The much feared break-out of the disease from the highest risk groups into the general population has not happened - yet - with anything like the rapidity that so concerned policy makers in the mid-1980s. The Government's "Don't die of ignorance" campaign, much criticised at the time, does seem to have influenced sexual behaviour and to have helped slow the spread of infection with HIV, the virus responsible for the disease.
Other countries quailed at the idea of lecturing their people on safe sex and, as a result, Spain last year had four times as many new Aids cases as Britain; France had three times and Italy twice as many.
Even before the Government campaign, Britain's gay community - one of the most afflicted - had started adopting safer sex practices. Roughly a decade later, in 1994, what had appeared to be a relentlessly rising graph of Aids cases among homosexuals started to decline. Between 1995 and 1999, according to official figures from the Public Health Laboratory Service, "it is expected that new Aids cases in homo/bisexual men may fall by 7 per cent".
A decade is the approximate "latency" period from infection to the development of full blown Aids and so the change in the incidence was an oblique, epidemiological demonstration of the linkage between HIV infection and unsafe sex.
However, the incidence of Aids is continuing to rise in the heterosexual community and among intravenous drug users, according to the PHLS figures. Any complacency could increase the spread of the disease, as the experience of Africa and south-east Asia demonstrates.
Globally, about 10,000 people become newly infected every day. More than 11 million Africans and about 4 million inhabitants of south-east Asia are infected with HIV. In the Third World the disease is largely spread by unprotected heterosexual intercourse.
But a significant number of people in Britain are dying from the disease. Some are gay men; some are intravenous drug users; some are haemophiliacs; and others have acquired the disease from heterosexual intercourse.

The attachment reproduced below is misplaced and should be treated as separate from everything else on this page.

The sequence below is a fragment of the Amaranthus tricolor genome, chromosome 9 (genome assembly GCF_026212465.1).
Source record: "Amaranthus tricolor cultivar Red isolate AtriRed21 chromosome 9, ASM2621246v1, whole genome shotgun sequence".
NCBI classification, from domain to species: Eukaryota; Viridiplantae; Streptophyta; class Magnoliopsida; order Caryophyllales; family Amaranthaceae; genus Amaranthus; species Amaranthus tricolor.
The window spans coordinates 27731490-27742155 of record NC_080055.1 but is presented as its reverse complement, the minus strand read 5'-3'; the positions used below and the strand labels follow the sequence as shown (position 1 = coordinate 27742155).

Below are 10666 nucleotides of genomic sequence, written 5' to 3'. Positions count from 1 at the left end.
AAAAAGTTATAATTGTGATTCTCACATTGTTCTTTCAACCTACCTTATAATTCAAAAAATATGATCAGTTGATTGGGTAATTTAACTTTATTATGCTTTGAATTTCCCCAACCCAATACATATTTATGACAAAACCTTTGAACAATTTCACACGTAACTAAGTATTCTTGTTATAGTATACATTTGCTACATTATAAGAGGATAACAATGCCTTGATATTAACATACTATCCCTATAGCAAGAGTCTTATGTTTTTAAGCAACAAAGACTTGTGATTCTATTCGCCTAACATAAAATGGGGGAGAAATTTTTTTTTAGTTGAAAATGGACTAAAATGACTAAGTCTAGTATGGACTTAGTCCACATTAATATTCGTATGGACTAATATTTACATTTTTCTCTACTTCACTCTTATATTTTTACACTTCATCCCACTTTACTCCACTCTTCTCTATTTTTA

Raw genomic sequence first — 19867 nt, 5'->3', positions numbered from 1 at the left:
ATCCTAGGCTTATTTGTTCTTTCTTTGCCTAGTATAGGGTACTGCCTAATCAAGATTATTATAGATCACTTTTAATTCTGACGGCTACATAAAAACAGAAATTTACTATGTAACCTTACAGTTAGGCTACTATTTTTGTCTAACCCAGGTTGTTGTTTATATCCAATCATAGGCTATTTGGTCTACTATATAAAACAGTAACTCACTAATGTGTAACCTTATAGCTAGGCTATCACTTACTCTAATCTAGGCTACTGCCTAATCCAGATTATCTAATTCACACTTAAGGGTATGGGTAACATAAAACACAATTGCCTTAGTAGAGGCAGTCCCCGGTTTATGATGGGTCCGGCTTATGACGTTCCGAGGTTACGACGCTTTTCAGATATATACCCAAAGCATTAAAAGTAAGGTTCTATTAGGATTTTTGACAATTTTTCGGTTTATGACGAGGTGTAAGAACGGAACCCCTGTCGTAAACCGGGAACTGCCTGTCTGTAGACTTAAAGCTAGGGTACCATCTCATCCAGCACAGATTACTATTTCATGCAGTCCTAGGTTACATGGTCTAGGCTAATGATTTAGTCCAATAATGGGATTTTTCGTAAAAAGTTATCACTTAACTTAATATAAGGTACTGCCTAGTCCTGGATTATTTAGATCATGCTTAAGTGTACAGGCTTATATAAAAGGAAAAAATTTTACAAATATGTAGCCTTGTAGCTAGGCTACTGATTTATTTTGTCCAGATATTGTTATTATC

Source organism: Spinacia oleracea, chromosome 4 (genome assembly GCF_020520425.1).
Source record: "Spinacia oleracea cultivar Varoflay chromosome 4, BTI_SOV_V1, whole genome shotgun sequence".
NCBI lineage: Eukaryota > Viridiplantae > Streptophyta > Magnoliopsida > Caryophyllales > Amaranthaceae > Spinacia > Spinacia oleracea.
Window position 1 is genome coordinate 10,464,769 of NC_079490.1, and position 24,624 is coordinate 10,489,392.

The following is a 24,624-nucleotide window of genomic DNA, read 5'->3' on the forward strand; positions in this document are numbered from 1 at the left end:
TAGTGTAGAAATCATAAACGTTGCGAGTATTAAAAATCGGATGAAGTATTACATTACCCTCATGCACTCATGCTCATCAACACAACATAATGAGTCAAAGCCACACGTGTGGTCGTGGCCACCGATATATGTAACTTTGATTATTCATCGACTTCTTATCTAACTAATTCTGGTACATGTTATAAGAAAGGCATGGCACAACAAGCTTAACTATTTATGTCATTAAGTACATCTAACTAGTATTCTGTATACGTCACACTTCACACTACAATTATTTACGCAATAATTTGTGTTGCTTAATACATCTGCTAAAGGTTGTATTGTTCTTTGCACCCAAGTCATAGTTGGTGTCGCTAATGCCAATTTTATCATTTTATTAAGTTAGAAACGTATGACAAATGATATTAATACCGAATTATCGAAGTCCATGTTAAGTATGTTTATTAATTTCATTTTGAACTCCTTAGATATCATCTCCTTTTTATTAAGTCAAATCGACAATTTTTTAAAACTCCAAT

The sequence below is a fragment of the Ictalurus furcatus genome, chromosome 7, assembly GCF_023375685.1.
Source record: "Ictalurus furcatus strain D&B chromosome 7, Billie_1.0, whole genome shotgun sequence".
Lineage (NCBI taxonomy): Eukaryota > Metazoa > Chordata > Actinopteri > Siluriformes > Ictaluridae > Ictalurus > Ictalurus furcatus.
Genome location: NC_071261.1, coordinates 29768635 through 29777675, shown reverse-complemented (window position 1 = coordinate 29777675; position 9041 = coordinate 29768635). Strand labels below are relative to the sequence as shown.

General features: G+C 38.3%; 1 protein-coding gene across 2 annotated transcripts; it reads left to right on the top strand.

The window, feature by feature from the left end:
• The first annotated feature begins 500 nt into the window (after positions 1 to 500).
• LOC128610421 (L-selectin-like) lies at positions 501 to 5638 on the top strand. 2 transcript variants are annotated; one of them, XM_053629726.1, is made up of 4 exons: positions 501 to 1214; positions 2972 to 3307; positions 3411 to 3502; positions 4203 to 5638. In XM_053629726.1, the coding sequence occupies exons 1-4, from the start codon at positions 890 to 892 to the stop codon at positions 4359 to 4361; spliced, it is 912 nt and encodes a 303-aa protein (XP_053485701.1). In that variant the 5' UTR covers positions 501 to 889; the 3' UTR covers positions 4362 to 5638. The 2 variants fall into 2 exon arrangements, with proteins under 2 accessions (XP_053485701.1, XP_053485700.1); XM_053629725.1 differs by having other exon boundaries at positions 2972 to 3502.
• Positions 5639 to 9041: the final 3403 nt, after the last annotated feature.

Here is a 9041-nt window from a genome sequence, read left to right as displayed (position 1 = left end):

Viral diseases are not amenable to treatment with antibiotics, such as penicillin, which attack and kill only bacteria. Early hopes that existing anti-viral drugs might prove efficacious against HIV have been dashed.
Vaccination to boost the body's inbuilt defences against microbial attack is the most efficient method of combating viral infections. But HIV is a "new" virus of a type that was previously little understood. It carries its genetic material in the form of RNA rather than the more usual DNA and it insinuates itself into the body's cells, tricking them into converting the viral genetic instructions out of RNA into DNA and then inserting them into the cell's own double helix strand of DNA. The cell's biochemical machinery is hijacked into becoming a factory for the production of more and more copies of HIV.
But HIV has a further twist: the cells that it infiltrates are those of the immune system - the very ones that ought to be fighting off infections.
The early hopes of a quick fix were fuelled in the US by pressure from lobby groups on behalf of the dying. In recent times however, the focus of research has switched to lower profile work which recognises that humanity's struggle against this killer will be a long haul.